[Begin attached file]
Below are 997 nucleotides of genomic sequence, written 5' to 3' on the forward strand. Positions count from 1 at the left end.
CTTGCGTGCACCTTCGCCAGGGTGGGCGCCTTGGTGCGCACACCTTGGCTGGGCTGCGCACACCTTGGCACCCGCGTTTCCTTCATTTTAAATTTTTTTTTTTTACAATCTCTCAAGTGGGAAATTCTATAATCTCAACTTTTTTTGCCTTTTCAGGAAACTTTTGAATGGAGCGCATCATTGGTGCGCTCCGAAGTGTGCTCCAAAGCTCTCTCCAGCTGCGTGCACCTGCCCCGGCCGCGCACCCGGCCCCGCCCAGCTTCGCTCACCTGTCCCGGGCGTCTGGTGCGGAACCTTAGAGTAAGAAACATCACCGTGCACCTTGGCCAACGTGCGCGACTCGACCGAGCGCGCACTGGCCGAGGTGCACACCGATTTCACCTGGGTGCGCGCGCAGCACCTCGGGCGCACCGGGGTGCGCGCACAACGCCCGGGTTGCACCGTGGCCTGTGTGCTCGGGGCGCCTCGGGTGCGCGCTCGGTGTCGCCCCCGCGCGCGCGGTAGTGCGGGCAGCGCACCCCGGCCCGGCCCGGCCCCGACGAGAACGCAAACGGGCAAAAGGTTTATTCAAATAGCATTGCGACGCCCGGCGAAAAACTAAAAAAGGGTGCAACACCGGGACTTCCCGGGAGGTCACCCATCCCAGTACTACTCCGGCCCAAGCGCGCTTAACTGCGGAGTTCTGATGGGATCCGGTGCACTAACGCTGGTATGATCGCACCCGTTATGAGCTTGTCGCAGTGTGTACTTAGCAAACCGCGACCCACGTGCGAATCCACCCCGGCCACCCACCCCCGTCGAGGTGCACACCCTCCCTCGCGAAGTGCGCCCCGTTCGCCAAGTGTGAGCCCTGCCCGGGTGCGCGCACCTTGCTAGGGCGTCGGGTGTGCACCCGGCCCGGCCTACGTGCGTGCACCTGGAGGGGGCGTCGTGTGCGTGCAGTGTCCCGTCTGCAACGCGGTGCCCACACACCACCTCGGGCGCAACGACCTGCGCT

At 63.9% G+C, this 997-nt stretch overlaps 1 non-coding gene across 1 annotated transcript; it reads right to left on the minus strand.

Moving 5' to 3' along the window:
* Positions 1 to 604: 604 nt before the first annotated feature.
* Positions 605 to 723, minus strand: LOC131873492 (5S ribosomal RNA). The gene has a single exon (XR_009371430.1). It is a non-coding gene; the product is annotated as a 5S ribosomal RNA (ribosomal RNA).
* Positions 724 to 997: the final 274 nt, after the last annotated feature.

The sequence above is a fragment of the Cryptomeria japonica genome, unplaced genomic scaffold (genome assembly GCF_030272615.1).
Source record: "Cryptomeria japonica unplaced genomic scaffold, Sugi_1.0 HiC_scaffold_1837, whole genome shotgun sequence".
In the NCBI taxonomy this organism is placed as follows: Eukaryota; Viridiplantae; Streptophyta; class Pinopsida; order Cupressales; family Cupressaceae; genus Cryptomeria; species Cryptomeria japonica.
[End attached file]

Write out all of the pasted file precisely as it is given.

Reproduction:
Below are 997 nucleotides of genomic sequence, written 5' to 3' on the forward strand. Positions count from 1 at the left end.
CTTGCGTGCACCTTCGCCAGGGTGGGCGCCTTGGTGCGCACACCTTGGCTGGGCTGCGCACACCTTGGCACCCGCGTTTCCTTCATTTTAAATTTTTTTTTTTTACAATCTCTCAAGTGGGAAATTCTATAATCTCAACTTTTTTTGCCTTTTCAGGAAACTTTTGAATGGAGCGCATCATTGGTGCGCTCCGAAGTGTGCTCCAAAGCTCTCTCCAGCTGCGTGCACCTGCCCCGGCCGCGCACCCGGCCCCGCCCAGCTTCGCTCACCTGTCCCGGGCGTCTGGTGCGGAACCTTAGAGTAAGAAACATCACCGTGCACCTTGGCCAACGTGCGCGACTCGACCGAGCGCGCACTGGCCGAGGTGCACACCGATTTCACCTGGGTGCGCGCGCAGCACCTCGGGCGCACCGGGGTGCGCGCACAACGCCCGGGTTGCACCGTGGCCTGTGTGCTCGGGGCGCCTCGGGTGCGCGCTCGGTGTCGCCCCCGCGCGCGCGGTAGTGCGGGCAGCGCACCCCGGCCCGGCCCGGCCCCGACGAGAACGCAAACGGGCAAAAGGTTTATTCAAATAGCATTGCGACGCCCGGCGAAAAACTAAAAAAGGGTGCAACACCGGGACTTCCCGGGAGGTCACCCATCCCAGTACTACTCCGGCCCAAGCGCGCTTAACTGCGGAGTTCTGATGGGATCCGGTGCACTAACGCTGGTATGATCGCACCCGTTATGAGCTTGTCGCAGTGTGTACTTAGCAAACCGCGACCCACGTGCGAATCCACCCCGGCCACCCACCCCCGTCGAGGTGCACACCCTCCCTCGCGAAGTGCGCCCCGTTCGCCAAGTGTGAGCCCTGCCCGGGTGCGCGCACCTTGCTAGGGCGTCGGGTGTGCACCCGGCCCGGCCTACGTGCGTGCACCTGGAGGGGGCGTCGTGTGCGTGCAGTGTCCCGTCTGCAACGCGGTGCCCACACACCACCTCGGGCGCAACGACCTGCGCT

At 63.9% G+C, this 997-nt stretch overlaps 1 non-coding gene across 1 annotated transcript; it reads right to left on the minus strand.

Moving 5' to 3' along the window:
* Positions 1 to 604: 604 nt before the first annotated feature.
* Positions 605 to 723, minus strand: LOC131873492 (5S ribosomal RNA). The gene has a single exon (XR_009371430.1). It is a non-coding gene; the product is annotated as a 5S ribosomal RNA (ribosomal RNA).
* Positions 724 to 997: the final 274 nt, after the last annotated feature.

The sequence above is a fragment of the Cryptomeria japonica genome, unplaced genomic scaffold (genome assembly GCF_030272615.1).
Source record: "Cryptomeria japonica unplaced genomic scaffold, Sugi_1.0 HiC_scaffold_1837, whole genome shotgun sequence".
In the NCBI taxonomy this organism is placed as follows: Eukaryota; Viridiplantae; Streptophyta; class Pinopsida; order Cupressales; family Cupressaceae; genus Cryptomeria; species Cryptomeria japonica.